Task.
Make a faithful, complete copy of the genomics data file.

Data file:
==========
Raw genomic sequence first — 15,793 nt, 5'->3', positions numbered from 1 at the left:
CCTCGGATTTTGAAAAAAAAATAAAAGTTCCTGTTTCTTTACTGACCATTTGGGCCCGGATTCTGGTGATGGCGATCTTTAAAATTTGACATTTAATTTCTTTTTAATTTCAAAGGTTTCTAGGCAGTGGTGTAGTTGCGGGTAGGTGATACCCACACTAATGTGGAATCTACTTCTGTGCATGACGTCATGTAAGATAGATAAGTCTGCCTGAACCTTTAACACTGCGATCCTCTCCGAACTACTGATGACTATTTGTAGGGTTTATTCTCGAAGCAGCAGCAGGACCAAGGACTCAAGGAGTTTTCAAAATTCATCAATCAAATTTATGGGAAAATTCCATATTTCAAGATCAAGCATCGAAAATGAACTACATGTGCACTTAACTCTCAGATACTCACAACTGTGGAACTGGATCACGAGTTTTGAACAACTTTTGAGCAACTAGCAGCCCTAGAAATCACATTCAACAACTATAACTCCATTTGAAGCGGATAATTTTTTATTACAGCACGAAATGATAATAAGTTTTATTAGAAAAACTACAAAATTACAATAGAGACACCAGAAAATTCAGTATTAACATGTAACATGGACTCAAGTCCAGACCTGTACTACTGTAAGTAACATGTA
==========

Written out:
Raw genomic sequence first — 15,793 nt, 5'->3', positions numbered from 1 at the left:
CCTCGGATTTTGAAAAAAAAATAAAAGTTCCTGTTTCTTTACTGACCATTTGGGCCCGGATTCTGGTGATGGCGATCTTTAAAATTTGACATTTAATTTCTTTTTAATTTCAAAGGTTTCTAGGCAGTGGTGTAGTTGCGGGTAGGTGATACCCACACTAATGTGGAATCTACTTCTGTGCATGACGTCATGTAAGATAGATAAGTCTGCCTGAACCTTTAACACTGCGATCCTCTCCGAACTACTGATGACTATTTGTAGGGTTTATTCTCGAAGCAGCAGCAGGACCAAGGACTCAAGGAGTTTTCAAAATTCATCAATCAAATTTATGGGAAAATTCCATATTTCAAGATCAAGCATCGAAAATGAACTACATGTGCACTTAACTCTCAGATACTCACAACTGTGGAACTGGATCACGAGTTTTGAACAACTTTTGAGCAACTAGCAGCCCTAGAAATCACATTCAACAACTATAACTCCATTTGAAGCGGATAATTTTTTATTACAGCACGAAATGATAATAAGTTTTATTAGAAAAACTACAAAATTACAATAGAGACACCAGAAAATTCAGTATTAACATGTAACATGGACTCAAGTCCAGACCTGTACTACTGTAAGTAACATGTA